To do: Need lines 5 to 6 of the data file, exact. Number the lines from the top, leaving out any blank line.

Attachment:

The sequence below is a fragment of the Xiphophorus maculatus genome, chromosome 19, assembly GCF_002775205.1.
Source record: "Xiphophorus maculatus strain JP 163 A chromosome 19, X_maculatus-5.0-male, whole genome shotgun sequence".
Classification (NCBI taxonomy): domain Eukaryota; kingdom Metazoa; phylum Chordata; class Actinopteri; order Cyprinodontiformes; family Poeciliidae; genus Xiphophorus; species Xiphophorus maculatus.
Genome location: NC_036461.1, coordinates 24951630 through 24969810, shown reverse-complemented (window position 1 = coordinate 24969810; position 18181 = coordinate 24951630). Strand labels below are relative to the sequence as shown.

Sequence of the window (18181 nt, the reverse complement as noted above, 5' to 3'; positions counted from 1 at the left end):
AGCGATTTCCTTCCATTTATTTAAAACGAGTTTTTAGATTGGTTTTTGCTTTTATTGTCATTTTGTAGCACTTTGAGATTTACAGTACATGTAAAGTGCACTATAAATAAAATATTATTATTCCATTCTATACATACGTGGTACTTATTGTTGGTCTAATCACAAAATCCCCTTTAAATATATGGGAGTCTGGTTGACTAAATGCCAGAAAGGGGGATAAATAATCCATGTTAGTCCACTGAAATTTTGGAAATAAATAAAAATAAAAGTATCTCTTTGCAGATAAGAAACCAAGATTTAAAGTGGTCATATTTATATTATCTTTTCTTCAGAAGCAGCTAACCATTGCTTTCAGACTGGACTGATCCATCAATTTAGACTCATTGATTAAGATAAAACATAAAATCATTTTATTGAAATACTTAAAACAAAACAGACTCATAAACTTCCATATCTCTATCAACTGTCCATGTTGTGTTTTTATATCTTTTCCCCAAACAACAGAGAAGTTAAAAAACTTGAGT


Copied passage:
Sequence of the window (18181 nt, the reverse complement as noted above, 5' to 3'; positions counted from 1 at the left end):
AGCGATTTCCTTCCATTTATTTAAAACGAGTTTTTAGATTGGTTTTTGCTTTTATTGTCATTTTGTAGCACTTTGAGATTTACAGTACATGTAAAGTGCACTATAAATAAAATATTATTATTCCATTCTATACATACGTGGTACTTATTGTTGGTCTAATCACAAAATCCCCTTTAAATATATGGGAGTCTGGTTGACTAAATGCCAGAAAGGGGGATAAATAATCCATGTTAGTCCACTGAAATTTTGGAAATAAATAAAAATAAAAGTATCTCTTTGCAGATAAGAAACCAAGATTTAAAGTGGTCATATTTATATTATCTTTTCTTCAGAAGCAGCTAACCATTGCTTTCAGACTGGACTGATCCATCAATTTAGACTCATTGATTAAGATAAAACATAAAATCATTTTATTGAAATACTTAAAACAAAACAGACTCATAAACTTCCATATCTCTATCAACTGTCCATGTTGTGTTTTTATATCTTTTCCCCAAACAACAGAGAAGTTAAAAAACTTGAGT